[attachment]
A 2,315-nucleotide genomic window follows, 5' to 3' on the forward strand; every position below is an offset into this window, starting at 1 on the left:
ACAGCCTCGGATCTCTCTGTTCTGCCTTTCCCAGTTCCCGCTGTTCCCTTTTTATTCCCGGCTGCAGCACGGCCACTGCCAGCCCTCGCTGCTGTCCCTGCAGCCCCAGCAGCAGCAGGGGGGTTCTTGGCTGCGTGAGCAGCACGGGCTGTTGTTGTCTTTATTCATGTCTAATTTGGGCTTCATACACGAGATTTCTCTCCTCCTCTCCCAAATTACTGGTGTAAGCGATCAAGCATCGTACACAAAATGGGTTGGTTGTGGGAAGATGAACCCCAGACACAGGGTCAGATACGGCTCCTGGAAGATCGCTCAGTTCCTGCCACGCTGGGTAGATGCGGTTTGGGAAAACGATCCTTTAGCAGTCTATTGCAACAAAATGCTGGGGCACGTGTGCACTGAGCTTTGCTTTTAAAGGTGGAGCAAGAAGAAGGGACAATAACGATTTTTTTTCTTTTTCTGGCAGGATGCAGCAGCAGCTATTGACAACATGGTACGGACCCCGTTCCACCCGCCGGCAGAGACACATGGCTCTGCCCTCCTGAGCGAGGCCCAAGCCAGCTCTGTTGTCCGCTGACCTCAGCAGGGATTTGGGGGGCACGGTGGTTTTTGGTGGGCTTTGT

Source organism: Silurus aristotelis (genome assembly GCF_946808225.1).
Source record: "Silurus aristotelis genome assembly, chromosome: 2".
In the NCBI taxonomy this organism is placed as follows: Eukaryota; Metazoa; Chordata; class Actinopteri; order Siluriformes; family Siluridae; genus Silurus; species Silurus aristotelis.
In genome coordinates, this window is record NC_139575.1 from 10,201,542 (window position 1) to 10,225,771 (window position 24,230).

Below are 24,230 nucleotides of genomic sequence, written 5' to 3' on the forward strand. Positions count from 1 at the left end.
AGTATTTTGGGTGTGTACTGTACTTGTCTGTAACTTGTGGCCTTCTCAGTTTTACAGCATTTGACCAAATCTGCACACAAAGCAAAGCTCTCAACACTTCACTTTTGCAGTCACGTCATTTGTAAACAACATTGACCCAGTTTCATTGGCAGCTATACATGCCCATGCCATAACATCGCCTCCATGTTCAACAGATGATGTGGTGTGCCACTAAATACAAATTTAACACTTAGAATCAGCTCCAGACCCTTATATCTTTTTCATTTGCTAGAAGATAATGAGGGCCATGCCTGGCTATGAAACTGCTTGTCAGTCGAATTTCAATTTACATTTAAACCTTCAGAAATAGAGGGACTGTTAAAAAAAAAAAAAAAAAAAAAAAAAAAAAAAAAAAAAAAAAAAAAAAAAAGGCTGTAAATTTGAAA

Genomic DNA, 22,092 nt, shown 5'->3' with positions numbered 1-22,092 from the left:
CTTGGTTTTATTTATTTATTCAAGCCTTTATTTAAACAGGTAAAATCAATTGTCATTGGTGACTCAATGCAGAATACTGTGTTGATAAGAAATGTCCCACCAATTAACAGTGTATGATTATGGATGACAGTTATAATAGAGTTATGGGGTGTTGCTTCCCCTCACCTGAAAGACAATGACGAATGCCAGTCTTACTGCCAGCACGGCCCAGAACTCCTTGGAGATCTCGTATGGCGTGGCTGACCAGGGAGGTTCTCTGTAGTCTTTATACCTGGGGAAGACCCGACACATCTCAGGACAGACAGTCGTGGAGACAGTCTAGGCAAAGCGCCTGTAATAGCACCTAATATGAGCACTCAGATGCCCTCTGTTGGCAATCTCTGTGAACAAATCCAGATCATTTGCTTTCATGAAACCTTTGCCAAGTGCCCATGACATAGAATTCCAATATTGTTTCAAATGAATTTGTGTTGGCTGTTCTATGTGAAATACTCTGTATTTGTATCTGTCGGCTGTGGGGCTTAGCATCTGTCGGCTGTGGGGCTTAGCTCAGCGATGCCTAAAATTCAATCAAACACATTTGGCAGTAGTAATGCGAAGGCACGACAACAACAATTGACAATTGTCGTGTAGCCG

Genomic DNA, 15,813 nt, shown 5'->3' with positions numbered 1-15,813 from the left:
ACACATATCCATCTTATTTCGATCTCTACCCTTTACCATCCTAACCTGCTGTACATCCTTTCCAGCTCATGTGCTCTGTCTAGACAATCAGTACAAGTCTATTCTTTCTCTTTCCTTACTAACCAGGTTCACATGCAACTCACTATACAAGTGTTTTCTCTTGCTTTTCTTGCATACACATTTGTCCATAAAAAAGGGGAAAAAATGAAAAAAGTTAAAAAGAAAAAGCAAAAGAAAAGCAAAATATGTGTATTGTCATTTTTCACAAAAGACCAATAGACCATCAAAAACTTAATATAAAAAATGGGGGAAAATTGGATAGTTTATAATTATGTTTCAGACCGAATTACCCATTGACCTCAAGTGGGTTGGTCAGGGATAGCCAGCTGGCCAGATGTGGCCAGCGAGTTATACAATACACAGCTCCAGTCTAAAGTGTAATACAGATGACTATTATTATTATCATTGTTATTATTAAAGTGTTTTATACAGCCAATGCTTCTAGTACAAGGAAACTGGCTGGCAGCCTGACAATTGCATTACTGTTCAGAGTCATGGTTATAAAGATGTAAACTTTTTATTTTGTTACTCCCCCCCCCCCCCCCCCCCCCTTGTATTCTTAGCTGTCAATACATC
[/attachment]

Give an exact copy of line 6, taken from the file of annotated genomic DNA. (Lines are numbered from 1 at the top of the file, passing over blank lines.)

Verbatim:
In genome coordinates, this window is record NC_139575.1 from 10,201,542 (window position 1) to 10,225,771 (window position 24,230).